Organizations often spend money on security technology or services and then find that these initiatives fail to achieve their objectives because front line employees or senior management do not support them. Don’t forget that all your security measures and expensive security hardware are not effective if you have an “uninformed” employee.
At least 75 companies receive people’s precise location data from hundreds of apps whose users enable location services for benefits such as weather alerts, The New York Times found. The companies use, store or sell the information to help advertisers, investment firms and others.
“The big tech companies are taking advantage of you by selling your data. We won’t.” In effect, it’s an anti-sales sales pitch. DuckDuckGo is perhaps the most prominent in a number of small but rapidly growing firms attempting to make it big — or at least sustainable — by putting their customers’ privacy and security first.
In 2011 security researcher Steven Myer demonstrated that an eight-character (53-bit) password could be brute forced in 44 days, or in 14 seconds if you use a GPU and rainbow tables – pre-computed tables for reversing hash functions.
When security researcher Troy Hunt examined the minimum password lengths at various websites last year, he found that while Google, Microsoft and Yahoo set the bar at eight, Facebook, LinkedIn and Twitter only required six.
Tinker said the eight character password was used as a benchmark because it’s what many organizations recommend as the minimum password length and many corporate IT policies reflect that guidance.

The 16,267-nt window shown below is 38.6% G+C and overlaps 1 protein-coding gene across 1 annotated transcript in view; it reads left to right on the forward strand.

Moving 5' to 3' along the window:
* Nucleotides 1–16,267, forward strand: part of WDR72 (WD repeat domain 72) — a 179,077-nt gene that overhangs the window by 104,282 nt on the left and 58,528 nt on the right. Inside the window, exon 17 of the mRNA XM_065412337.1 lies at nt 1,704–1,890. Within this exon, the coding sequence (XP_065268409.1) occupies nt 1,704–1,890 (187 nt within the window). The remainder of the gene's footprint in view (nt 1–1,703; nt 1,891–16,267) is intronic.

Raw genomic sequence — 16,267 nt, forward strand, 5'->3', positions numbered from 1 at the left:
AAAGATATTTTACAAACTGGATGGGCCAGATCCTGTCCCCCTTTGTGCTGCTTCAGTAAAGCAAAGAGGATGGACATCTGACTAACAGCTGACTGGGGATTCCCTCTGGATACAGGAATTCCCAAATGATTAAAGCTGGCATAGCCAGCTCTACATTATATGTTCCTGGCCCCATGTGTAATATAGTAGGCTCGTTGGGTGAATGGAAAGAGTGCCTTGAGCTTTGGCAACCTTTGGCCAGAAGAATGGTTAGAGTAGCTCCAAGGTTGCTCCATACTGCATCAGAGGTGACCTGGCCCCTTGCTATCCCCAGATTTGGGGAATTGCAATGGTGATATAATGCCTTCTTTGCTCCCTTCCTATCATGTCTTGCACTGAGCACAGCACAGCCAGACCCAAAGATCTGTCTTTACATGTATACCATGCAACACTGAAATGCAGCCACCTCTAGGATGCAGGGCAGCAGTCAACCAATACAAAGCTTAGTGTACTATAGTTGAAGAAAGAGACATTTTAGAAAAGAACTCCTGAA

”Because we’ve pushed the idea of using complexity (upper case letters, lower case, numbers, and symbols), it’s hard for users to remember individual passwords,” Tinker said. ”This does, among other things, cause users to pick the minimum length allowed, so that they can remember their complex password. As such, a large percentage of users choose the minimum requirements of eight characters.”
So how long is long enough to sleep soundly until the next technical advance changes everything? Tinker recommends a random five-word passphrase, something along the lines of the four-word example popularized by online comic XKCD, ”correcthorsebatterystaple.”
A new phishing attack bent on stealing Facebook credentials has been spotted – and it’s turning researchers’ heads due to how well it hides its malicious intent.
“The only way to protect yourself from this type of attack is to actually try to drag the prompt away from the window it is currently displayed in,” he said. “If dragging it out fails (part of the popup disappears beyond the edge of the window), it’s a definite sign that the popup is fake.”
When we’re talking about things that impact personal safety, it’s crucial to think about the specific, realistic threats that we (or our families) face. In this blog, I’m going to talk about ways that consumer IoT and Smart Home systems can be abused to cause risk to safety and privacy. If your number one concern for your safety is a casual criminal breaking your lock and stealing your TV, and the loss of your activity data isn’t something that substantially impacts or bothers you, you might decide that a flawed Smart Home system is an acceptable risk (or even a net benefit).
Vår regering har bestämt att myndigheter ska kunna identifiera och möta påverkanskampanjer. MSB arbetar därför sedan 2014 aktivt med att identifiera, förstå och möta informationspåverkan. En viktig del i detta arbete är att genom kunskapsspridning skapa medvetenhet i samhället om informationspåverkan. MSB lanserar därför en ny version av handboken och kommer under våren att utbilda personal vid de bevakningsansvariga myndigheterna i användandet av handboken.